Local News

June 4, 2014

‘Unafraid to go for it’

Chatsworth youth’s photos garnering attention

When Samuel Pankey got his hands on his first camera at age 6, he fell in love with capturing the world around him.

Starting with a small Vivitar digital camera, Samuel began taking pictures seriously at age 9, snapping shots until he developed his own method. Now, at 13, Samuel has built an impressive portfolio, earning him local acclaim and the honor of being featured in the Murray Arts Council’s Gallery 121 in Chatsworth, his hometown, during the month of April.

From a young age, Samuel drew his inspiration from his surroundings. And for a young Boy Scout, that meant anything outdoors.

“Initially, much of what he took pictures of were toys and things in his room,” said Jim Pankey, Samuel’s father. “He tried to take pictures of flowers and trees — our pets and us, too. I have hundreds of pictures of Lego blocks, Mr. Potato Head and every sort of stuffed animal and action figure.”

“At first he was just playing around with the camera,” Jim Pankey continued. “Then we took a closer look and said, ‘Hey, we could print and frame some of these.’”

As it turned out, young Samuel was on to something. At the age of 10, he decided to submit his photographs to a local competition called “My Murray.” Samuel’s work received the third place spot for his age group, and was displayed in Chatsworth’s Little Rome restaurant.

“That competition was what really sparked my interest, what really helped me along and gave me courage,” said Samuel.

Samuel continued to take photos wherever he went, including of family gatherings, music festivals (his father is a musician) and trips to Fort Mountain, Washington, D.C., the Grand Canyon and St. Louis.

“One of my favorite photos of his is a shot of the Gateway Arch in St. Louis,” said Jim Pankey. “It was so simple, but the angle that he looked at it was so unique and the composition was so wonderful.”

Samuel said he’s never been afraid to use unconventional methods to get that perfect shot.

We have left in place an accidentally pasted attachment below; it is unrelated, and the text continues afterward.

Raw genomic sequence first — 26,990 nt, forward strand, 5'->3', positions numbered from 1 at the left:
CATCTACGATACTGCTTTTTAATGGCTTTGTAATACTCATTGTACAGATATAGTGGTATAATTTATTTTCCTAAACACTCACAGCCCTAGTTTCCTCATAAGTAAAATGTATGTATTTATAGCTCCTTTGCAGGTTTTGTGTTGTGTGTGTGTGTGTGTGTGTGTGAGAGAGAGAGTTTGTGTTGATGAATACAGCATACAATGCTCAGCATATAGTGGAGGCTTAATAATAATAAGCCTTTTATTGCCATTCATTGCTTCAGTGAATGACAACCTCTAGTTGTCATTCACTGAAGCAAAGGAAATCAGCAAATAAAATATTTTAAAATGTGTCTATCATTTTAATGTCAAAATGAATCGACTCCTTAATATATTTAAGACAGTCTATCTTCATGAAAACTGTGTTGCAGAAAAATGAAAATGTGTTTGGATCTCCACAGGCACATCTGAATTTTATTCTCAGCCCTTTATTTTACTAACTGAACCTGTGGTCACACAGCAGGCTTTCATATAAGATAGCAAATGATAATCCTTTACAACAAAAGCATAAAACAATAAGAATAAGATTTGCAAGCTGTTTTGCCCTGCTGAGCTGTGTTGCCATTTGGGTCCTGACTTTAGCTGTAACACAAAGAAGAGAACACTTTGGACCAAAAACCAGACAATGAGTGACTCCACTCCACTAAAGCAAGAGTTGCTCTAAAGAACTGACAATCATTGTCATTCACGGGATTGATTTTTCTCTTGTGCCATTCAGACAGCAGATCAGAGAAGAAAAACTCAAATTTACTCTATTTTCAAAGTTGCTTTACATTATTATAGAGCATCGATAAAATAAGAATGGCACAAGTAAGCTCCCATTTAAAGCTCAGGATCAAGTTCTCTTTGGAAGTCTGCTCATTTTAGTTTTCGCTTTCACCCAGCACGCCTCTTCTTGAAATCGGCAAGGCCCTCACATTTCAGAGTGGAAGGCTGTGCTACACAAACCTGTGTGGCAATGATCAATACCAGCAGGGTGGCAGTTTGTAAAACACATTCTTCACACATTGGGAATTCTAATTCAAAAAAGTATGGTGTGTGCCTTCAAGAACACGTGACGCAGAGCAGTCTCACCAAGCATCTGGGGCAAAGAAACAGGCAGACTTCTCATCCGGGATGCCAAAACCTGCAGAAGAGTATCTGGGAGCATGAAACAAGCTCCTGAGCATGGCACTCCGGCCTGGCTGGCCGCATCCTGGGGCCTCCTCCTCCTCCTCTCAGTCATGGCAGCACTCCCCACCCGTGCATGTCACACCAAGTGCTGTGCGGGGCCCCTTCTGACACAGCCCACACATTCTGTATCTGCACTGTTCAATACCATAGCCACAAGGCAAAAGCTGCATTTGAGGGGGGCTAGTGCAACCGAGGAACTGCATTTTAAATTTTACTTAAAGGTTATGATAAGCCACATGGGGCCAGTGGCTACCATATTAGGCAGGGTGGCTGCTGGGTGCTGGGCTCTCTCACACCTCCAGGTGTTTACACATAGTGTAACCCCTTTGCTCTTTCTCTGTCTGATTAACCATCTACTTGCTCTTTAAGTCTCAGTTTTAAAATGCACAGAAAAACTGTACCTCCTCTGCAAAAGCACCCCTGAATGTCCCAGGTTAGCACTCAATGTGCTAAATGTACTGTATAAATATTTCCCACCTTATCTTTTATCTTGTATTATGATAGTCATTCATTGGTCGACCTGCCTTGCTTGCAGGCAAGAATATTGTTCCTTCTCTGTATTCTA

“I laid down in front of the Arch to get that picture,” he laughed. “I just get up in people’s way. Sometimes to get the right angle, you have to be unafraid to go for it.”

Another one of his favorite places to shoot is at a music festival. Jim Pankey often brings Samuel with him to festivals and encourages him to capture shots from the music scene.

“I shoot a lot of musicians because I have a lot of opportunities to catch people jamming and that makes for a good shot,” said Samuel.

He was chosen by Murray Arts Council officials to be featured in their monthly showcase for April. Each month, the council chooses a local artist or artists and allows them to show their work in Gallery 121, next to the Backstage Coffee Shop & Deli on Market Street in downtown Chatsworth. Some of Samuel’s work was also displayed at the deli.

“When we began looking for artists to showcase, Samuel was a perfect example of our desire to create, nurture and support the arts in Murray County,” said Dave Robinson, council president. “We had seen Samuel’s work at an exhibit at another event and were greatly impressed with talent from such a young man.”

“Samuel’s photography is extremely popular with our patrons. He has sold numerous works and we as the Murray Arts Council are proud to provide an opportunity for one of Murray County’s most talented youths,” Robinson said.

Bruce West, general manager of Backstage Coffee Shop & Deli, also praised Samuel’s work, noting, “The photos are vivid, the angles are unique, and I can tell he just sees things in a different way. We haven’t had anybody his age that’s had their work displayed here. Everybody that comes in here is shocked that the photos came from someone so young. It makes them that much more excited about them.”

As a rising freshman at Murray County High School, Samuel hopes to help with some of the school’s photography.

“I’ve noticed that a lot of the photos being taken there are by students, and I’d like to be able to do some of that and share what I’ve learned with other student photographers,” he said.

Though he has had no formal training, Samuel has found a method for taking photographs that works well for him.

“It’s trial and error, point and shoot,” he said. “I do everything manually, so it’s finding that perfect combination of settings on the camera, lighting and using the right angle.”

He uses a handful of different cameras, but mainly carries his Sony Alpha 57 SLR.

Jim Pankey is continuously baffled by his son’s natural abilities.

“I am self-taught, but I shoot by the rules,” he said. “There’s no art to what I do, it’s mostly science. He’s the one who makes it an art.”

“Once, we stood in the road and took a picture of a barn,” Jim Pankey said. “We both stood in the same spot, took the same picture of the barn, with the same camera, with the same settings, and his was better than mine.”

Samuel said that though he isn’t quite sure if he’ll pursue photography as a career, it’s definitely a possibility. He encourages other young photographers to seek out that perfect shot by adopting his tried and true process: carry your camera everywhere.

“Take a camera and go look around,” Samuel said. “Don’t ever try to look for something specific, just be ready when something catches your eye. Take your camera wherever you go, and just keep your eyes open.”

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